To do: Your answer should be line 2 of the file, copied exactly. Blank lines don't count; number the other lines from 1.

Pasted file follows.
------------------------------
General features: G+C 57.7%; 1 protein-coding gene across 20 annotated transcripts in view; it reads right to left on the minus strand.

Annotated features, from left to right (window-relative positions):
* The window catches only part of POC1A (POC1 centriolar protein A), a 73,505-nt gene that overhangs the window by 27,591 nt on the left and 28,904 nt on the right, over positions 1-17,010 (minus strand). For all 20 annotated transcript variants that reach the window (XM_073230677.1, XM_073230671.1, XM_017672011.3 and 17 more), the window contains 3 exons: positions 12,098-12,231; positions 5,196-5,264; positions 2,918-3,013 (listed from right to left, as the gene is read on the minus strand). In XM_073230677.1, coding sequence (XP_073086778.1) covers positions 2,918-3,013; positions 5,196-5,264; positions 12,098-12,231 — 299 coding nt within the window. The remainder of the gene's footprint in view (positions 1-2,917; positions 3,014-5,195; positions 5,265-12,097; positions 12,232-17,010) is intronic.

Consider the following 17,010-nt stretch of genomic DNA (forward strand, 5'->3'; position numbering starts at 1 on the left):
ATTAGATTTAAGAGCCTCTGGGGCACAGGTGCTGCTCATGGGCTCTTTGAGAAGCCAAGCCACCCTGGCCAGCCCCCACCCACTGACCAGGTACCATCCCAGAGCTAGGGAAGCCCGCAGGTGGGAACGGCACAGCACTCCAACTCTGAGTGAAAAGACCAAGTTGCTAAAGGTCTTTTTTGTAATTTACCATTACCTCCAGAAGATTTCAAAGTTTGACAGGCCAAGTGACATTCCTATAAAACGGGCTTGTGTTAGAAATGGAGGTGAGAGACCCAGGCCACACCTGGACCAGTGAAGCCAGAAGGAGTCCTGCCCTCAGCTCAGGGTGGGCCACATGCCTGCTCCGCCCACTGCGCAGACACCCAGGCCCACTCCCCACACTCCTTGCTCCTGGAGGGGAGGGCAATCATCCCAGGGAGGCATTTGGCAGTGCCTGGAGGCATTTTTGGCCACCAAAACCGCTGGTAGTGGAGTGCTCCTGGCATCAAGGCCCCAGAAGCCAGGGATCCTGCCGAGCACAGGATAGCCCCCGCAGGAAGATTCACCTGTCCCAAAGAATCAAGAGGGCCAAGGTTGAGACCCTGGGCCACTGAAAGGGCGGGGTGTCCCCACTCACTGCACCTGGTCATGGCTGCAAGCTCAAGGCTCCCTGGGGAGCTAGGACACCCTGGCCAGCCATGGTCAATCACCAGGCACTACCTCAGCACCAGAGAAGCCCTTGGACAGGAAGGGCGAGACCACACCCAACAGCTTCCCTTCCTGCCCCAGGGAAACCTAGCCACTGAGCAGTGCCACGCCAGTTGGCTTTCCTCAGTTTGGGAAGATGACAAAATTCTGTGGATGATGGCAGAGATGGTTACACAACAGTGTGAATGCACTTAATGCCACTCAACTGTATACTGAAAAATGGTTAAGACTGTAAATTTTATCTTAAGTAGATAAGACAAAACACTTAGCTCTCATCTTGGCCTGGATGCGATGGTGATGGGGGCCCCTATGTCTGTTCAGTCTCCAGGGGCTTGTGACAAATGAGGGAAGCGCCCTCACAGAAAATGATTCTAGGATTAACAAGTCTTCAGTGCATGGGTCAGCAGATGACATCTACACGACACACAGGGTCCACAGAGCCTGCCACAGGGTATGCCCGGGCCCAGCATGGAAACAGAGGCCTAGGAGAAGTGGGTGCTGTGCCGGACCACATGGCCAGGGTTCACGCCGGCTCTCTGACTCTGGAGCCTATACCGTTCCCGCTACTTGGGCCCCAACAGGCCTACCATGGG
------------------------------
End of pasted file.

Annotated features, from left to right (window-relative positions):